Global Monitoring Status of Action Against Commercial Sexual Exploitation of Children – Pakistan

Global Monitoring Status of Action Against Commercial Sexual Exploitation of Children – Pakistan

Global Monitoring Status of Action Against Commercial Sexual Exploitation of Children – Pakistan

Separated as an independent state in 1947 from British India, on the basis of Muslim nationhood, Pakistan itself was divided in 1971 when, after a war, the biggest ethnic group formed Bangladesh. Pakistan is diverse in linguistic and cultural identities.1 The country is composed of four provinces: Islamabad Capital, Azad Jammu and Kashmir, and two federally administered tribal areas.2 The tribal areas are autonomous, governed by tribal councils and village leaders.3 Pakistan has a population of nearly 170 million people; almost half are children.4 The Human Development Index (HDI) for Pakistan is 0.490, which gives the country a rank of 125 out of 182 countries.5

India and Pakistan have fought two wars over the Kashmir territory and the dispute is still ongoing.6 Pakistani government and military leaders are struggling to control domestic insurgents, many of whom are located in the tribal areas adjacent to the border with Afghanistan.7 The intensification of violence, conflict and terrorism within Pakistan in the last few years is significantly affecting the overall human rights situation. Major problems include extrajudicial killings, torture, disappearances and religious freedom violations.8 Rape, domestic violence, sexual harassment, and abuse against women are other serious problems.9 Non-state militant groups kidnap children or coerce parents to give away children as young as 12 to fight or die as suicide bombers.10 The militants often sexually and physically abuse the children.11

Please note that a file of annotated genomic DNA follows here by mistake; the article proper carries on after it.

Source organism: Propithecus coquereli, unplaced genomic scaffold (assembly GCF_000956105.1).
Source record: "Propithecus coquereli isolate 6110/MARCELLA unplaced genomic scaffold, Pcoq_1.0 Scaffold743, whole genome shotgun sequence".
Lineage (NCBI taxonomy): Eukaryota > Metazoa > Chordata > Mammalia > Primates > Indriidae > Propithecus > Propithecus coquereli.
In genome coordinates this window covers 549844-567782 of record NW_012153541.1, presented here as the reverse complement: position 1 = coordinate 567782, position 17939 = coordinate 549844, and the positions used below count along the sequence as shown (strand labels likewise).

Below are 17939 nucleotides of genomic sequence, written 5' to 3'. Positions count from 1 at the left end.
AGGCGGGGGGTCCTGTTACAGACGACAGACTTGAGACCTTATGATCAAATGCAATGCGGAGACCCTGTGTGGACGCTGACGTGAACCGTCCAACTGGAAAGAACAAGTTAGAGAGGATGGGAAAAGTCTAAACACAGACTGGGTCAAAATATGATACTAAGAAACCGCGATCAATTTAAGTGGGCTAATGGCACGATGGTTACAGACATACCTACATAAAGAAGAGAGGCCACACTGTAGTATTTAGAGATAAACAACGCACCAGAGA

Though Pakistan’s economy has grown by more the 6.5 percent per year since 200312, one-third of the population lives below the poverty line.13 Fuelled by the high prices of food and rising unemployment, an alarming trend of parents abandoning their children is emerging in Pakistan.14 Still, an average poor family will have many children, partly because social taboos prevent them from using contraception.15 In 2008, the Edhi Welfare Trust (EWT) said it rescued approximately 30 infants each month from dumpsters and recovered over 100 dead babies.16 They reported that, since 1970, they had recovered 68,000 dead infants from garbage dumps. Of the infants abandoned or killed, 98% were girls.17 More than 70% of the children in Pakistan are not registered at birth, especially girls, children belonging to religious or minority groups, refugee children, and children living in rural areas.18

Natural disasters, conflict, economic crises and political turmoil have increased the vulnerability of thousands of children.19 In 2008 and 2009, military operations, floods and earthquakes displaced some 2 million people, 65% of them children.20 Internally displaced children are facing serious socioeconomic deprivation, especially limited access to shelter, healthcare, and education.21